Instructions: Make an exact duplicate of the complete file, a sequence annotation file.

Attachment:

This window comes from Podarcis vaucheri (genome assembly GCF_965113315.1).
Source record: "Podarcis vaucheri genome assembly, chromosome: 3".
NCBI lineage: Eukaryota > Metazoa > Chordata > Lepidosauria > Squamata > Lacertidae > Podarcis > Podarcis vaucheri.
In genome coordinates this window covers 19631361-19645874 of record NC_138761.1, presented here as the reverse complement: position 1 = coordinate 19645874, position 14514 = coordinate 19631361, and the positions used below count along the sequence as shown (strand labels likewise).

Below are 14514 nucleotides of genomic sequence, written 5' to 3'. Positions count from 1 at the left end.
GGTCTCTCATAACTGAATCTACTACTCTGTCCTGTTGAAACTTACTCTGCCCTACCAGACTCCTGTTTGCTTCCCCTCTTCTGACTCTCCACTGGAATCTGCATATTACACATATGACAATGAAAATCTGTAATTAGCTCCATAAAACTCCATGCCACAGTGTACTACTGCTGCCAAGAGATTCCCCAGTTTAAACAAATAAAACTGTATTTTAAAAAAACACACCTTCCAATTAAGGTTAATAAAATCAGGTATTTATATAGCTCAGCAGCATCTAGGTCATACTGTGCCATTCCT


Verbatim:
This window comes from Podarcis vaucheri (genome assembly GCF_965113315.1).
Source record: "Podarcis vaucheri genome assembly, chromosome: 3".
NCBI lineage: Eukaryota > Metazoa > Chordata > Lepidosauria > Squamata > Lacertidae > Podarcis > Podarcis vaucheri.
In genome coordinates this window covers 19631361-19645874 of record NC_138761.1, presented here as the reverse complement: position 1 = coordinate 19645874, position 14514 = coordinate 19631361, and the positions used below count along the sequence as shown (strand labels likewise).

Below are 14514 nucleotides of genomic sequence, written 5' to 3'. Positions count from 1 at the left end.
GGTCTCTCATAACTGAATCTACTACTCTGTCCTGTTGAAACTTACTCTGCCCTACCAGACTCCTGTTTGCTTCCCCTCTTCTGACTCTCCACTGGAATCTGCATATTACACATATGACAATGAAAATCTGTAATTAGCTCCATAAAACTCCATGCCACAGTGTACTACTGCTGCCAAGAGATTCCCCAGTTTAAACAAATAAAACTGTATTTTAAAAAAACACACCTTCCAATTAAGGTTAATAAAATCAGGTATTTATATAGCTCAGCAGCATCTAGGTCATACTGTGCCATTCCT